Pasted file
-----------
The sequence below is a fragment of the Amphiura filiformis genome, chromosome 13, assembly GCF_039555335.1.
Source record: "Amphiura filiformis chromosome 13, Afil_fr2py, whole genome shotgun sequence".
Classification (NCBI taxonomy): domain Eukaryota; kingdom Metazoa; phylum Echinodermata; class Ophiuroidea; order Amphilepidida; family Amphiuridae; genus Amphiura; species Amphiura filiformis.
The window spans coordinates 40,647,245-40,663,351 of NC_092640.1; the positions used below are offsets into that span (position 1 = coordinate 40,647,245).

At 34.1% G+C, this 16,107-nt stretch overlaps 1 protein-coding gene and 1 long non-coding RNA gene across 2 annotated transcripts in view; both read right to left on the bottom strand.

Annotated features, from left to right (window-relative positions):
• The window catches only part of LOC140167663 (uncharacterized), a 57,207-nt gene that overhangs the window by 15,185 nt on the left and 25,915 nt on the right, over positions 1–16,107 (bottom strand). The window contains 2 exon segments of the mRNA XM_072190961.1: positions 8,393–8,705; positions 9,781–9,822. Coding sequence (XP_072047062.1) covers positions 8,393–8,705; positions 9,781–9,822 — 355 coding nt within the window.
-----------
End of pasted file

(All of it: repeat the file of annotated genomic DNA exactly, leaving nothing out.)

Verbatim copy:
The sequence below is a fragment of the Amphiura filiformis genome, chromosome 13, assembly GCF_039555335.1.
Source record: "Amphiura filiformis chromosome 13, Afil_fr2py, whole genome shotgun sequence".
Classification (NCBI taxonomy): domain Eukaryota; kingdom Metazoa; phylum Echinodermata; class Ophiuroidea; order Amphilepidida; family Amphiuridae; genus Amphiura; species Amphiura filiformis.
The window spans coordinates 40,647,245-40,663,351 of NC_092640.1; the positions used below are offsets into that span (position 1 = coordinate 40,647,245).

At 34.1% G+C, this 16,107-nt stretch overlaps 1 protein-coding gene and 1 long non-coding RNA gene across 2 annotated transcripts in view; both read right to left on the bottom strand.

Annotated features, from left to right (window-relative positions):
• The window catches only part of LOC140167663 (uncharacterized), a 57,207-nt gene that overhangs the window by 15,185 nt on the left and 25,915 nt on the right, over positions 1–16,107 (bottom strand). The window contains 2 exon segments of the mRNA XM_072190961.1: positions 8,393–8,705; positions 9,781–9,822. Coding sequence (XP_072047062.1) covers positions 8,393–8,705; positions 9,781–9,822 — 355 coding nt within the window.